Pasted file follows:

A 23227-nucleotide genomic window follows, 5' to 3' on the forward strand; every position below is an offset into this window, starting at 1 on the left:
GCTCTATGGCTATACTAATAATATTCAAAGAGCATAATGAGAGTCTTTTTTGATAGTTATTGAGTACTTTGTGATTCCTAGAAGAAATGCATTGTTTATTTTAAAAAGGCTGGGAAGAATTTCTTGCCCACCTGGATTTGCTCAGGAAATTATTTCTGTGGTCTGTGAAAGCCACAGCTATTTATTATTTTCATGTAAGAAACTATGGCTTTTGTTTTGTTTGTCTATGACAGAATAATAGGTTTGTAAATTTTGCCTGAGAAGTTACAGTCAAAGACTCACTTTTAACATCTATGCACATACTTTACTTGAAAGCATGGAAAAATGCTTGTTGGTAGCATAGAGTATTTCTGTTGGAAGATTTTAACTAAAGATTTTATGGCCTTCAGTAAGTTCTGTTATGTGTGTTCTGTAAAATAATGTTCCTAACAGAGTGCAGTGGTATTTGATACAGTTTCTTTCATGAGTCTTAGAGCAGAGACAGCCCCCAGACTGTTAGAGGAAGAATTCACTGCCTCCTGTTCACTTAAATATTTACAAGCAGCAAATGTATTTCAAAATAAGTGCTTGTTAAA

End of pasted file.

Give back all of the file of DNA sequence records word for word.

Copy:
A 23227-nucleotide genomic window follows, 5' to 3' on the forward strand; every position below is an offset into this window, starting at 1 on the left:
GCTCTATGGCTATACTAATAATATTCAAAGAGCATAATGAGAGTCTTTTTTGATAGTTATTGAGTACTTTGTGATTCCTAGAAGAAATGCATTGTTTATTTTAAAAAGGCTGGGAAGAATTTCTTGCCCACCTGGATTTGCTCAGGAAATTATTTCTGTGGTCTGTGAAAGCCACAGCTATTTATTATTTTCATGTAAGAAACTATGGCTTTTGTTTTGTTTGTCTATGACAGAATAATAGGTTTGTAAATTTTGCCTGAGAAGTTACAGTCAAAGACTCACTTTTAACATCTATGCACATACTTTACTTGAAAGCATGGAAAAATGCTTGTTGGTAGCATAGAGTATTTCTGTTGGAAGATTTTAACTAAAGATTTTATGGCCTTCAGTAAGTTCTGTTATGTGTGTTCTGTAAAATAATGTTCCTAACAGAGTGCAGTGGTATTTGATACAGTTTCTTTCATGAGTCTTAGAGCAGAGACAGCCCCCAGACTGTTAGAGGAAGAATTCACTGCCTCCTGTTCACTTAAATATTTACAAGCAGCAAATGTATTTCAAAATAAGTGCTTGTTAAA